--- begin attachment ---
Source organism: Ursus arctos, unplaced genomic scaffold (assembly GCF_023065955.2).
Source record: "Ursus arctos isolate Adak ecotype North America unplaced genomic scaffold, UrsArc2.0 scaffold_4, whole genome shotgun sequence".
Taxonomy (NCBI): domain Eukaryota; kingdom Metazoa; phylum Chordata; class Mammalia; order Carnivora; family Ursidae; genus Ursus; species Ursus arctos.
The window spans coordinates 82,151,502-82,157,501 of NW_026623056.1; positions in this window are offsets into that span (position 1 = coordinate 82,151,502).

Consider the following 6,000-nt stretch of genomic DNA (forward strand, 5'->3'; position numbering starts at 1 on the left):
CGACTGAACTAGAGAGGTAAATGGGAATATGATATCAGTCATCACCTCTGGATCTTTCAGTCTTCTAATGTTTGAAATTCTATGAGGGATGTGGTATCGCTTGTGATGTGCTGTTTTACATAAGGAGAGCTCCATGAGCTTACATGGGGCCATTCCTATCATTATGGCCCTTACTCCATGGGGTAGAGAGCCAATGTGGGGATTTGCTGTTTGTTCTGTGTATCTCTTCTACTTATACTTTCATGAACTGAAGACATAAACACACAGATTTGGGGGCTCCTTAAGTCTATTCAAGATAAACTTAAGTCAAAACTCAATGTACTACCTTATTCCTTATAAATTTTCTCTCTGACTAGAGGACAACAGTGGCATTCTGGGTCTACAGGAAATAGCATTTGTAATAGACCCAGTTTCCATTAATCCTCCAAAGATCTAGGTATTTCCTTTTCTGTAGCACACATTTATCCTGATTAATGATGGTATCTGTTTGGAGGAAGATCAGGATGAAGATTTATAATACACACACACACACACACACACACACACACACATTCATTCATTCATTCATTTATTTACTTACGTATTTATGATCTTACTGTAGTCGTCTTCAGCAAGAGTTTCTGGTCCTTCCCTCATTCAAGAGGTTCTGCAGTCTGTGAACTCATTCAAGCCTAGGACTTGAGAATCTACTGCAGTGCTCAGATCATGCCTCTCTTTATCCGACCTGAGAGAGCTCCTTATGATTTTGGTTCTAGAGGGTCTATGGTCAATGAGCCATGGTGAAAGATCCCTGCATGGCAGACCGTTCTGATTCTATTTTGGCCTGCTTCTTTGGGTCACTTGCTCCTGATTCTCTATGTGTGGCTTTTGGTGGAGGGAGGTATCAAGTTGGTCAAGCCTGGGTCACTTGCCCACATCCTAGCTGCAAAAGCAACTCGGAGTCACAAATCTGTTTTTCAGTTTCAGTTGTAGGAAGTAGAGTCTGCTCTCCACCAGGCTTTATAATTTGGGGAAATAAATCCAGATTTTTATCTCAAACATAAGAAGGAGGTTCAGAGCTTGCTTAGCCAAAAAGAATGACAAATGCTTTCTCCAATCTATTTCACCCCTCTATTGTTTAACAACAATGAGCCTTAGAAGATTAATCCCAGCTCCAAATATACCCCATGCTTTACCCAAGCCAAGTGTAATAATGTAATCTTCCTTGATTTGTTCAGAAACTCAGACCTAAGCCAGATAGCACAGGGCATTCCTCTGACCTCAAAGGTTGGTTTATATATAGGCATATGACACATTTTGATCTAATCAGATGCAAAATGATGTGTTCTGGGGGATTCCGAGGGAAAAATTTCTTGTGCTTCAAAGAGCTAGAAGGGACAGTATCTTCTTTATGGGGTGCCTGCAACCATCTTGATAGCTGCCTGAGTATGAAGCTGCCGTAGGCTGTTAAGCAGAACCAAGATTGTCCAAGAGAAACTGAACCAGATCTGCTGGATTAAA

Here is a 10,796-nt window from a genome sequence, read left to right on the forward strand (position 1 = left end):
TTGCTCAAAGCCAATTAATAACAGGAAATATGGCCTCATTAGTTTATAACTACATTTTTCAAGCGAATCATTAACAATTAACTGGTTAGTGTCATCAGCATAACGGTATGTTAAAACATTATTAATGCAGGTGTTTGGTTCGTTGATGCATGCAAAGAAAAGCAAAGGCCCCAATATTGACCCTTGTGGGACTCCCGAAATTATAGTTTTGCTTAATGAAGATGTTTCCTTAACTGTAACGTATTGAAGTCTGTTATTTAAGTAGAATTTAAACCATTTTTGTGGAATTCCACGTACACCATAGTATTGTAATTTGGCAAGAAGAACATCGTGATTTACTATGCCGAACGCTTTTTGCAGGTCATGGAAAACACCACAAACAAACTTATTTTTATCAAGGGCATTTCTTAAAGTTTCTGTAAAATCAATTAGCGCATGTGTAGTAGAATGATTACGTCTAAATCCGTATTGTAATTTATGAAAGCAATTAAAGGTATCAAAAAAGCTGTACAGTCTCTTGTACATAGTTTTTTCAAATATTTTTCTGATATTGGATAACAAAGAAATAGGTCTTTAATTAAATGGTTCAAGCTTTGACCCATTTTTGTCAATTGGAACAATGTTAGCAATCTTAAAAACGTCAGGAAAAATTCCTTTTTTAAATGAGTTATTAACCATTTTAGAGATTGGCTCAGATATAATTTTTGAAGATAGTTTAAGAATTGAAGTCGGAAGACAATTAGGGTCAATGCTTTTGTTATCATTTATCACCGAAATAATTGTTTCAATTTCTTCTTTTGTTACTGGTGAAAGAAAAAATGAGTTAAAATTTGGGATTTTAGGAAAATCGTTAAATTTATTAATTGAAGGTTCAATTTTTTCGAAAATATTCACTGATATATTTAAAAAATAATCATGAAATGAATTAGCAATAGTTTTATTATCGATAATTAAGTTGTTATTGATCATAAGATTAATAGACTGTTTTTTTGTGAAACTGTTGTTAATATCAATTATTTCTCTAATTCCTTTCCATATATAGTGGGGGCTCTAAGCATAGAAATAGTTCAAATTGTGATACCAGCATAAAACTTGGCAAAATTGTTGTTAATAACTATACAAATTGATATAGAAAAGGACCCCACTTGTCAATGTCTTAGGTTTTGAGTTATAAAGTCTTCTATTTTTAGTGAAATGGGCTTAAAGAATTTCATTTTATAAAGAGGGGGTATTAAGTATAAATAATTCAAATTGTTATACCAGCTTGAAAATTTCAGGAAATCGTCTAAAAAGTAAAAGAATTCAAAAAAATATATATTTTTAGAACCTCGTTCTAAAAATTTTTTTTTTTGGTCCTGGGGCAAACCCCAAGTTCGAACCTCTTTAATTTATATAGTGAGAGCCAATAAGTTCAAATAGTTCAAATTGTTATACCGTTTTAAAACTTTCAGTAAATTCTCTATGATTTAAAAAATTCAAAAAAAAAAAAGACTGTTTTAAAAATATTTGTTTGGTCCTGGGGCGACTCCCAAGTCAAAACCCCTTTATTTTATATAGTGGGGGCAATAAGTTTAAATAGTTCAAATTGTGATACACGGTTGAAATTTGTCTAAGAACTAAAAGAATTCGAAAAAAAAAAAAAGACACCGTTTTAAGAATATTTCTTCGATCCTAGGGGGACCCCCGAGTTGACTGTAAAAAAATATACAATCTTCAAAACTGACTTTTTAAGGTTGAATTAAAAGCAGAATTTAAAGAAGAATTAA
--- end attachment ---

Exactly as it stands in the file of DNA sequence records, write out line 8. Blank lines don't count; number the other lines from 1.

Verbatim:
TTGCTCAAAGCCAATTAATAACAGGAAATATGGCCTCATTAGTTTATAACTACATTTTTCAAGCGAATCATTAACAATTAACTGGTTAGTGTCATCAGCATAACGGTATGTTAAAACATTATTAATGCAGGTGTTTGGTTCGTTGATGCATGCAAAGAAAAGCAAAGGCCCCAATATTGACCCTTGTGGGACTCCCGAAATTATAGTTTTGCTTAATGAAGATGTTTCCTTAACTGTAACGTATTGAAGTCTGTTATTTAAGTAGAATTTAAACCATTTTTGTGGAATTCCACGTACACCATAGTATTGTAATTTGGCAAGAAGAACATCGTGATTTACTATGCCGAACGCTTTTTGCAGGTCATGGAAAACACCACAAACAAACTTATTTTTATCAAGGGCATTTCTTAAAGTTTCTGTAAAATCAATTAGCGCATGTGTAGTAGAATGATTACGTCTAAATCCGTATTGTAATTTATGAAAGCAATTAAAGGTATCAAAAAAGCTGTACAGTCTCTTGTACATAGTTTTTTCAAATATTTTTCTGATATTGGATAACAAAGAAATAGGTCTTTAATTAAATGGTTCAAGCTTTGACCCATTTTTGTCAATTGGAACAATGTTAGCAATCTTAAAAACGTCAGGAAAAATTCCTTTTTTAAATGAGTTATTAACCATTTTAGAGATTGGCTCAGATATAATTTTTGAAGATAGTTTAAGAATTGAAGTCGGAAGACAATTAGGGTCAATGCTTTTGTTATCATTTATCACCGAAATAATTGTTTCAATTTCTTCTTTTGTTACTGGTGAAAGAAAAAATGAGTTAAAATTTGGGATTTTAGGAAAATCGTTAAATTTATTAATTGAAGGTTCAATTTTTTCGAAAATATTCACTGATATATTTAAAAAATAATCATGAAATGAATTAGCAATAGTTTTATTATCGATAATTAAGTTGTTATTGATCATAAGATTAATAGACTGTTTTTTTGTGAAACTGTTGTTAATATCAATTATTTCTCTAATTCCTTTCCATATATAGTGGGGGCTCTAAGCATAGAAATAGTTCAAATTGTGATACCAGCATAAAACTTGGCAAAATTGTTGTTAATAACTATACAAATTGATATAGAAAAGGACCCCACTTGTCAATGTCTTAGGTTTTGAGTTATAAAGTCTTCTATTTTTAGTGAAATGGGCTTAAAGAATTTCATTTTATAAAGAGGGGGTATTAAGTATAAATAATTCAAATTGTTATACCAGCTTGAAAATTTCAGGAAATCGTCTAAAAAGTAAAAGAATTCAAAAAAATATATATTTTTAGAACCTCGTTCTAAAAATTTTTTTTTTTGGTCCTGGGGCAAACCCCAAGTTCGAACCTCTTTAATTTATATAGTGAGAGCCAATAAGTTCAAATAGTTCAAATTGTTATACCGTTTTAAAACTTTCAGTAAATTCTCTATGATTTAAAAAATTCAAAAAAAAAAAAGACTGTTTTAAAAATATTTGTTTGGTCCTGGGGCGACTCCCAAGTCAAAACCCCTTTATTTTATATAGTGGGGGCAATAAGTTTAAATAGTTCAAATTGTGATACACGGTTGAAATTTGTCTAAGAACTAAAAGAATTCGAAAAAAAAAAAAAGACACCGTTTTAAGAATATTTCTTCGATCCTAGGGGGACCCCCGAGTTGACTGTAAAAAAATATACAATCTTCAAAACTGACTTTTTAAGGTTGAATTAAAAGCAGAATTTAAAGAAGAATTAA